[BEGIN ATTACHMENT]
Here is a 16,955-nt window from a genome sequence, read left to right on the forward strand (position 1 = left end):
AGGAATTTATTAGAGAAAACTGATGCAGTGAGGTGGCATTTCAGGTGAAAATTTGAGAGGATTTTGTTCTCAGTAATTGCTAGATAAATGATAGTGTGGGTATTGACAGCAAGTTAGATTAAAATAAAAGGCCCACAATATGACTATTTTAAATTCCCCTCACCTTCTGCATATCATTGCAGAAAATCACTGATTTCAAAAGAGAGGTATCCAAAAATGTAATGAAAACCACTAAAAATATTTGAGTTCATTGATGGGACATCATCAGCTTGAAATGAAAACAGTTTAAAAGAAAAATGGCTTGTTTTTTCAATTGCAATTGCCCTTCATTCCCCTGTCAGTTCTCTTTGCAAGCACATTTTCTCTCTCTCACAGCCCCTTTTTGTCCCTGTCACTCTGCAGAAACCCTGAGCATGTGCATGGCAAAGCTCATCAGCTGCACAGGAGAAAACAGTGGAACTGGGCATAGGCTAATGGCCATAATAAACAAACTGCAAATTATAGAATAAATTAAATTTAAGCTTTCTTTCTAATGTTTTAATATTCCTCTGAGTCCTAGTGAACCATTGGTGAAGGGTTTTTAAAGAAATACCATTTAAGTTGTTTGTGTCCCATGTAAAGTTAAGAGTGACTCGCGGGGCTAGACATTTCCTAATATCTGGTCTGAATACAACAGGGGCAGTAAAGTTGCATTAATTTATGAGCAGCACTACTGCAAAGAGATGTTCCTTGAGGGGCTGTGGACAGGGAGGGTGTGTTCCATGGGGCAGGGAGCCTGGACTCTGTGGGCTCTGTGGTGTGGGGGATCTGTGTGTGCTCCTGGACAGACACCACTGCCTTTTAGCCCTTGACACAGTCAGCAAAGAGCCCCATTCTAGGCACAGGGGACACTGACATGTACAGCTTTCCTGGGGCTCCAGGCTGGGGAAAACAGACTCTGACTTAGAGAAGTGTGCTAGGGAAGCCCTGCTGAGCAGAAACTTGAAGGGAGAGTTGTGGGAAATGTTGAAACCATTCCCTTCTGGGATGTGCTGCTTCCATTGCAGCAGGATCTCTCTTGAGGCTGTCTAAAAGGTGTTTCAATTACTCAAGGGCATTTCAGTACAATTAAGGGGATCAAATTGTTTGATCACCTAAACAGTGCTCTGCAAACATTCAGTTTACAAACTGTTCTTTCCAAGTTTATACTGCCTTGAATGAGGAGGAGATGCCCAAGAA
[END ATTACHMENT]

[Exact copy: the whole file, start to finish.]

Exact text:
Here is a 16,955-nt window from a genome sequence, read left to right on the forward strand (position 1 = left end):
AGGAATTTATTAGAGAAAACTGATGCAGTGAGGTGGCATTTCAGGTGAAAATTTGAGAGGATTTTGTTCTCAGTAATTGCTAGATAAATGATAGTGTGGGTATTGACAGCAAGTTAGATTAAAATAAAAGGCCCACAATATGACTATTTTAAATTCCCCTCACCTTCTGCATATCATTGCAGAAAATCACTGATTTCAAAAGAGAGGTATCCAAAAATGTAATGAAAACCACTAAAAATATTTGAGTTCATTGATGGGACATCATCAGCTTGAAATGAAAACAGTTTAAAAGAAAAATGGCTTGTTTTTTCAATTGCAATTGCCCTTCATTCCCCTGTCAGTTCTCTTTGCAAGCACATTTTCTCTCTCTCACAGCCCCTTTTTGTCCCTGTCACTCTGCAGAAACCCTGAGCATGTGCATGGCAAAGCTCATCAGCTGCACAGGAGAAAACAGTGGAACTGGGCATAGGCTAATGGCCATAATAAACAAACTGCAAATTATAGAATAAATTAAATTTAAGCTTTCTTTCTAATGTTTTAATATTCCTCTGAGTCCTAGTGAACCATTGGTGAAGGGTTTTTAAAGAAATACCATTTAAGTTGTTTGTGTCCCATGTAAAGTTAAGAGTGACTCGCGGGGCTAGACATTTCCTAATATCTGGTCTGAATACAACAGGGGCAGTAAAGTTGCATTAATTTATGAGCAGCACTACTGCAAAGAGATGTTCCTTGAGGGGCTGTGGACAGGGAGGGTGTGTTCCATGGGGCAGGGAGCCTGGACTCTGTGGGCTCTGTGGTGTGGGGGATCTGTGTGTGCTCCTGGACAGACACCACTGCCTTTTAGCCCTTGACACAGTCAGCAAAGAGCCCCATTCTAGGCACAGGGGACACTGACATGTACAGCTTTCCTGGGGCTCCAGGCTGGGGAAAACAGACTCTGACTTAGAGAAGTGTGCTAGGGAAGCCCTGCTGAGCAGAAACTTGAAGGGAGAGTTGTGGGAAATGTTGAAACCATTCCCTTCTGGGATGTGCTGCTTCCATTGCAGCAGGATCTCTCTTGAGGCTGTCTAAAAGGTGTTTCAATTACTCAAGGGCATTTCAGTACAATTAAGGGGATCAAATTGTTTGATCACCTAAACAGTGCTCTGCAAACATTCAGTTTACAAACTGTTCTTTCCAAGTTTATACTGCCTTGAATGAGGAGGAGATGCCCAAGAA